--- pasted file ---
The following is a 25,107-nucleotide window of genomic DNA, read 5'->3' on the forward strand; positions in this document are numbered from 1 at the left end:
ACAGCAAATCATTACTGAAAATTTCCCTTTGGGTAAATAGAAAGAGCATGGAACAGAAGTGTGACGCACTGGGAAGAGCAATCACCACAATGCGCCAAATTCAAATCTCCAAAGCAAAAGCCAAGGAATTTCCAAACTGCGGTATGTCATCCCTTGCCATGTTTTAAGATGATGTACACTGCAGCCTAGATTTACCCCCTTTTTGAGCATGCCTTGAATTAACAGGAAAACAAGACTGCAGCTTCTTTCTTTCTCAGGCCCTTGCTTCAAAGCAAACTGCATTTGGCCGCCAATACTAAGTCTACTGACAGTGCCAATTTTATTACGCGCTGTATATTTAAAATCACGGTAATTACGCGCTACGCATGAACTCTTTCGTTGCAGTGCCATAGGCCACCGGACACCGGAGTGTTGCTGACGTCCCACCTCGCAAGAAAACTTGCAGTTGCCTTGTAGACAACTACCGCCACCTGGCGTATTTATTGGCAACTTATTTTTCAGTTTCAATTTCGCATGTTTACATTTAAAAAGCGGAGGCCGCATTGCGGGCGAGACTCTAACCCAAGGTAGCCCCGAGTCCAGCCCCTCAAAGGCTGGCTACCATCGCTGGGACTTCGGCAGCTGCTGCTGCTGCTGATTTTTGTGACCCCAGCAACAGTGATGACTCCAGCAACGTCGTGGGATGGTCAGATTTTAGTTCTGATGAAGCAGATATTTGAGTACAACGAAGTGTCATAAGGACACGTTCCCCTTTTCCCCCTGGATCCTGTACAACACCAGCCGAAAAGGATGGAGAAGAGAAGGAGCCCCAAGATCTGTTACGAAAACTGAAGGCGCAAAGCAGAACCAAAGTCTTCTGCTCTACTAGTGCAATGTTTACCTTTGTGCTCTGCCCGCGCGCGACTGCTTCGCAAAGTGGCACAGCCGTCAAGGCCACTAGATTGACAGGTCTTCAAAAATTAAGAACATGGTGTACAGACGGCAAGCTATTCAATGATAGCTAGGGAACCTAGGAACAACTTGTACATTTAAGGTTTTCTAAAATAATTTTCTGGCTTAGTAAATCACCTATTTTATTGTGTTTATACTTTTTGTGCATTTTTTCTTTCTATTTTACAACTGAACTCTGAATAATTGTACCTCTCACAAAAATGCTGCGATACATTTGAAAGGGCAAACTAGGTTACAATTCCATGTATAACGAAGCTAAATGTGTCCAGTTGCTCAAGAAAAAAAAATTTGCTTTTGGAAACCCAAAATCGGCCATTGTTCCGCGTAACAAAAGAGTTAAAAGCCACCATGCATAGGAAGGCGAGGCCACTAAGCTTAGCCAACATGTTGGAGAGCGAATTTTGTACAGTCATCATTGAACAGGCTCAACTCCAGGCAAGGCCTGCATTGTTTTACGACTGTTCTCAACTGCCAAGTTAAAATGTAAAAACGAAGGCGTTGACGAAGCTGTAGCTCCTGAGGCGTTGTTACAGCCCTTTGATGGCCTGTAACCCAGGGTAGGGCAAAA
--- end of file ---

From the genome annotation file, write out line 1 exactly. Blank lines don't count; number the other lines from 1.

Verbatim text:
The following is a 25,107-nucleotide window of genomic DNA, read 5'->3' on the forward strand; positions in this document are numbered from 1 at the left end: